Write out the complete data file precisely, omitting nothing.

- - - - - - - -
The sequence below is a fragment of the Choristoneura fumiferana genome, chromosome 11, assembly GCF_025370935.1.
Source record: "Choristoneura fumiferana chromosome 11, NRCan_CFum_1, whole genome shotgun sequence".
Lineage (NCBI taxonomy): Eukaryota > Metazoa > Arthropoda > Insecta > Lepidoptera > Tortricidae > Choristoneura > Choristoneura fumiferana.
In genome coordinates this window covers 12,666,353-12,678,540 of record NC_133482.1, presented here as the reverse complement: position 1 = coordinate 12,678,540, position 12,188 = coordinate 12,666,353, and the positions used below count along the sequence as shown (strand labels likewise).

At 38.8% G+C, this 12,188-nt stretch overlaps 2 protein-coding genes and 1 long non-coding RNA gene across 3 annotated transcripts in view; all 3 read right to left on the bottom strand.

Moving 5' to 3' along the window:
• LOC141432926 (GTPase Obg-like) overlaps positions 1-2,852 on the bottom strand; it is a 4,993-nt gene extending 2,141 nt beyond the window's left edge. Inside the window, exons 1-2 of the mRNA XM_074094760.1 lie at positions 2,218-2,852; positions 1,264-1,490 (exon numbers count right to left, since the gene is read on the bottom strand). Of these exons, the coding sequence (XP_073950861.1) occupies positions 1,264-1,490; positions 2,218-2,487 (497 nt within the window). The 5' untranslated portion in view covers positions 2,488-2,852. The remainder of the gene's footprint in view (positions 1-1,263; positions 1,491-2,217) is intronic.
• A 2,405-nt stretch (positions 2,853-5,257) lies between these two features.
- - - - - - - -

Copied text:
The sequence below is a fragment of the Choristoneura fumiferana genome, chromosome 11, assembly GCF_025370935.1.
Source record: "Choristoneura fumiferana chromosome 11, NRCan_CFum_1, whole genome shotgun sequence".
Lineage (NCBI taxonomy): Eukaryota > Metazoa > Arthropoda > Insecta > Lepidoptera > Tortricidae > Choristoneura > Choristoneura fumiferana.
In genome coordinates this window covers 12,666,353-12,678,540 of record NC_133482.1, presented here as the reverse complement: position 1 = coordinate 12,678,540, position 12,188 = coordinate 12,666,353, and the positions used below count along the sequence as shown (strand labels likewise).

At 38.8% G+C, this 12,188-nt stretch overlaps 2 protein-coding genes and 1 long non-coding RNA gene across 3 annotated transcripts in view; all 3 read right to left on the bottom strand.

Moving 5' to 3' along the window:
• LOC141432926 (GTPase Obg-like) overlaps positions 1-2,852 on the bottom strand; it is a 4,993-nt gene extending 2,141 nt beyond the window's left edge. Inside the window, exons 1-2 of the mRNA XM_074094760.1 lie at positions 2,218-2,852; positions 1,264-1,490 (exon numbers count right to left, since the gene is read on the bottom strand). Of these exons, the coding sequence (XP_073950861.1) occupies positions 1,264-1,490; positions 2,218-2,487 (497 nt within the window). The 5' untranslated portion in view covers positions 2,488-2,852. The remainder of the gene's footprint in view (positions 1-1,263; positions 1,491-2,217) is intronic.
• A 2,405-nt stretch (positions 2,853-5,257) lies between these two features.